All of the precepts embraced today by certain segments of the evangelical Christian community (and which still find a home in portions of the Republican Party) are laid out clearly in the Bible-Science Association’s masthead: “special creation, literal Bible interpretation, divine design and purpose in nature, a young earth, a universal Noahic flood, Christ as God and Man—our Savior, and Christ-centered scientific research.” Creationism was, in some ways, much more of a fringe belief 40 years ago than it is it today. Most of the organizations highlighted in “High Weirdness” were outliers, but it’s surprising which ones made a lasting cultural impact. This one in Nokomis was certainly one.
One entry here seems interesting: The Warlords of Satan. The P.O. box was located in the downtown St. Paul post office. “The most disturbing religious / political tracts around,” Stang writes. “A modern secret group of Black Magicians intent on world conquest.” Whoever they may have been, their impact was limited – almost no references to them exist on the Internet these days, except for those that specifically note their inclusion in “High Weirdness.” This leads me to believe the Warlords were probably an elaborate joke, a suspicion that’s confirmed by the fact that the share a P.O. box with a seemingly unrelated group mentioned elsewhere in the book, Conspiracies Unlimited. “Incredible collections of extremist thought from this dimension and others,” Stang promises. “Send $5 for huge sample package.”
One of the most surprising entries in “High Weirdness” is The Archaeus Project, located in Southeast Minneapolis. Stang describes their work: “Sometimes scholarly, sometime-informal collections of articles on bioenergetics fields – that is, they seriously look into telekinesis, clairevoyance, etc. … certainly a far cry from the usual psychic psychos. For the researcher, not the fanatic.” A quick look on Google finds quite a bit of information on the The Archaeus Project, most notably on the website of none other than biomedical pioneer Earl Bakken. The Archaeus Project met regularly at Bakken’s home beginning in 1983, and according to his website, “the purpose of the group was to discuss, and attempt to assess, the claims arising out of the emerging ‘Human Potential’ movement. The group included professionals with impressive backgrounds in science, technology, business, medicine, and the humanities. … Archaeus Project took no official position on the subject matter, only that Archaeus Project would provide and open forum to discuss ideas, however controversial.”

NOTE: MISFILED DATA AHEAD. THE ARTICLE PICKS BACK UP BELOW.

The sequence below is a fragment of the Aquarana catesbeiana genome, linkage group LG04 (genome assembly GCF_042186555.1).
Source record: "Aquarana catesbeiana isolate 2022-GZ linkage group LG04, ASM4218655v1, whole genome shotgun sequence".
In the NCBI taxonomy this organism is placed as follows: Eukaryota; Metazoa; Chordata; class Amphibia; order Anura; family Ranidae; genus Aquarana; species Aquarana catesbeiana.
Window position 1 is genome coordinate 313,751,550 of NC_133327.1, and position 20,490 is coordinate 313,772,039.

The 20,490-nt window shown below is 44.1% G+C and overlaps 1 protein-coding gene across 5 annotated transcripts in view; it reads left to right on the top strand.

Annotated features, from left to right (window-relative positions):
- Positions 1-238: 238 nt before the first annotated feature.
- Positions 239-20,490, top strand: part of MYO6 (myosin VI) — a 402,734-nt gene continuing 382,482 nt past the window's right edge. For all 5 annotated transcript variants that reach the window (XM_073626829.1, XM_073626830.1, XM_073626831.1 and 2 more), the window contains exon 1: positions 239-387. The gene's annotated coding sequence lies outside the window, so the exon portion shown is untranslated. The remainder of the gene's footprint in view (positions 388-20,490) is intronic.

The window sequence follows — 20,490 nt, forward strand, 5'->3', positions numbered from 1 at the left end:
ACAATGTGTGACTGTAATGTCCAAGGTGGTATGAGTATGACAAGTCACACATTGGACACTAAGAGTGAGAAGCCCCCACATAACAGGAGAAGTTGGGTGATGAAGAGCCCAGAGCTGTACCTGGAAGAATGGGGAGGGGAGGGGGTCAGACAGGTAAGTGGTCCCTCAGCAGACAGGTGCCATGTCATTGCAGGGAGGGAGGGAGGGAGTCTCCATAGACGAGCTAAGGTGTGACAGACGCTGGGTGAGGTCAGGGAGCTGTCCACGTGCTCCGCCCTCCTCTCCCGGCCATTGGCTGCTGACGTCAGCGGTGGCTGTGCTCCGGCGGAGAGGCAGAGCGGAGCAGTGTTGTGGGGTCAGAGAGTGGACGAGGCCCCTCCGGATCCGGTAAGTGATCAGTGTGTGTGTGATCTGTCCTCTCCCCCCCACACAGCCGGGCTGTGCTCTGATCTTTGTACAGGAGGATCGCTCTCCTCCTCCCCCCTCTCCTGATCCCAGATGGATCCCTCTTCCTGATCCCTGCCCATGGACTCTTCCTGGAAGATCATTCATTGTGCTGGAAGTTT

The Worldwide Curio House, based in Nokomis, claimed to be the “world’s largest occult, witchcraft, voodoo supply house” with catalogs boasting “7,000 curios, gifts, unusual items.” Specifically, these included “herbs, barks, berries, witch hats, Tiki god pennants, hex kits, signet rings with keen occult designs, ‘Double Fast Luck Spray,’ crystal balls” and more. You may recall their advertisements from the back of supermarket tabloids like the Weekly World News throughout the 1990s. They seem to have folded sometime in the latter part of that decade.